The Question: Pastor Frank, It seems to me that many people are uncomfortable with having their feet washed on Maundy Thursday. It has been suggested in our parish that we offer a “washing of the hands” instead, in order to encourage more participation. My initial reaction was that we should not change this ancient ritual. I also thought it would be a good opportunity for parishioners to confront those aspects of life (and worship) which may be uncomfortable. Is it appropriate to perform a washing of the hands ritual, as opposed to washing of the feet?
Answer: Jesus gave us an example on the night in which he was betrayed and was pretty specific about it. He took off his outer garment, got down on the floor, and began washing the feet of his disciples. Peter also gave an example—of refusal—until Jesus broke him down and said, “If I don’t wash your feet you have no part of me.” Then Peter was ready to be washed all over. Jesus replied, “your feet are enough.”
I do not think it is appropriate to wash hands instead of feet. Apart from the possibility that an astute worshiper might recall Pontus Pilate washing his hands of responsibility for Jesus, the symbolism is all wrong. Parents might wash the hands of small children, but we usually wash our own hands. Servants wash the feet of travelers. Nurses and nurses’ aids wash the feet of patients in hospitals and care facilities. This is the whole point of Jesus’ example in John 13. He was demonstrating a servant role that he expected his disciples to continue.
Central Lutheran Church in Minneapolis serves a supper to street people every Thursday night—the night of the Lord’s Supper in the synoptic gospels and the foot washing in the Gospel of John. Members of the congregation wash the feet of the guests before dinner. For people who are walking all day, and probably in broken down footwear, this must feel really good.
Traditionally a bishop or pastor washed the feet of twelve selected persons, as the pope does in Rome. The idea is breaking down hierarchy by having the pastor or teacher wash the feet of acolytes or students. Pope Francis included prisoners and women among those whose feet he washed. Amish and Mennonites, on the other hand, wash each others feet. At the Episcopal Church I attend, there is an opportunity for those in attendance to wash each others feet.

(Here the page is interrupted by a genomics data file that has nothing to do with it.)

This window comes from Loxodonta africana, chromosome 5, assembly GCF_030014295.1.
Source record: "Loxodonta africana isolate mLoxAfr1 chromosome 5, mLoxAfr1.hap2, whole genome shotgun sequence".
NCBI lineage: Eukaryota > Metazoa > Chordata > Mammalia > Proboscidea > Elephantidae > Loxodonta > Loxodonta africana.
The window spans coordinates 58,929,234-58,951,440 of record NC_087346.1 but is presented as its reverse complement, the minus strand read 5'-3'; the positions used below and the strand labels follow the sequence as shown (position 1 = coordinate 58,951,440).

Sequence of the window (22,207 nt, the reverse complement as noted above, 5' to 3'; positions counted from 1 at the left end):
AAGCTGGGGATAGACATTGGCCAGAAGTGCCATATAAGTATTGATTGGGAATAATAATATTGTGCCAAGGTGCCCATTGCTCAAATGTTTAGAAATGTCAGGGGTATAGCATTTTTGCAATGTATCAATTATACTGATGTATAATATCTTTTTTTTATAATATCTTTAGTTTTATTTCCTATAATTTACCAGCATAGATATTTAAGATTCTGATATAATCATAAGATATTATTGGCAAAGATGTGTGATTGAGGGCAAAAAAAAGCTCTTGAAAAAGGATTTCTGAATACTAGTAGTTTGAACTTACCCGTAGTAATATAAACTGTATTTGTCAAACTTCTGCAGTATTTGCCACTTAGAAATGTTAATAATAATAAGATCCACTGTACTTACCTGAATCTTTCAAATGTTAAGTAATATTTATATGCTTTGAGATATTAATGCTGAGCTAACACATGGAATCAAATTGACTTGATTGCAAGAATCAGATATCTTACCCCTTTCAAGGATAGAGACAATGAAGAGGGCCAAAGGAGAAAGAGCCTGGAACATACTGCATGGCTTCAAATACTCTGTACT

At St. Augustine’s the Maundy Thursday Liturgy begins in the fellowship hall with a pot luck dinner, during which the readings are read and a homily is given. Then the congregation processes into an adjoining room where chairs are placed on all four sides with a basin and pitchers of warm water and white towels in front of them. There are other chairs for people to sit on; or people may stand about as we sing the Taizé chant, Ubi caritas at amor (“Where charity and love prevail”). Participants sit in the foot washing chair and removes their shoes and socks. Then someone kneels down and washes their feet. Then that person takes the chair and someone else steps up and washes that’s person’s feet. This continues until there is no one sitting in the foot washing chair. Some people participate, some don’t, and no one is keeping a record. Then we process into the nave singing an intercessory litany for the celebration of the Eucharist, beginning with the offertory. After communion the altar is stripped and there is a procession with the Eucharistic elements to the chapel as we sing the Pange lingua corporis (“Sing, my tongue, of the body”). The eucharistic elements are placed on the altar of repose. After a concluding prayer people leave in silence. Some may remain to keep vigil.
The foot washing done in this way is low key and non-threatening; it is also inviting. I invite pastors and church leaders to try it.
Pastor Frank Senn
Pope Francis washes feet of youth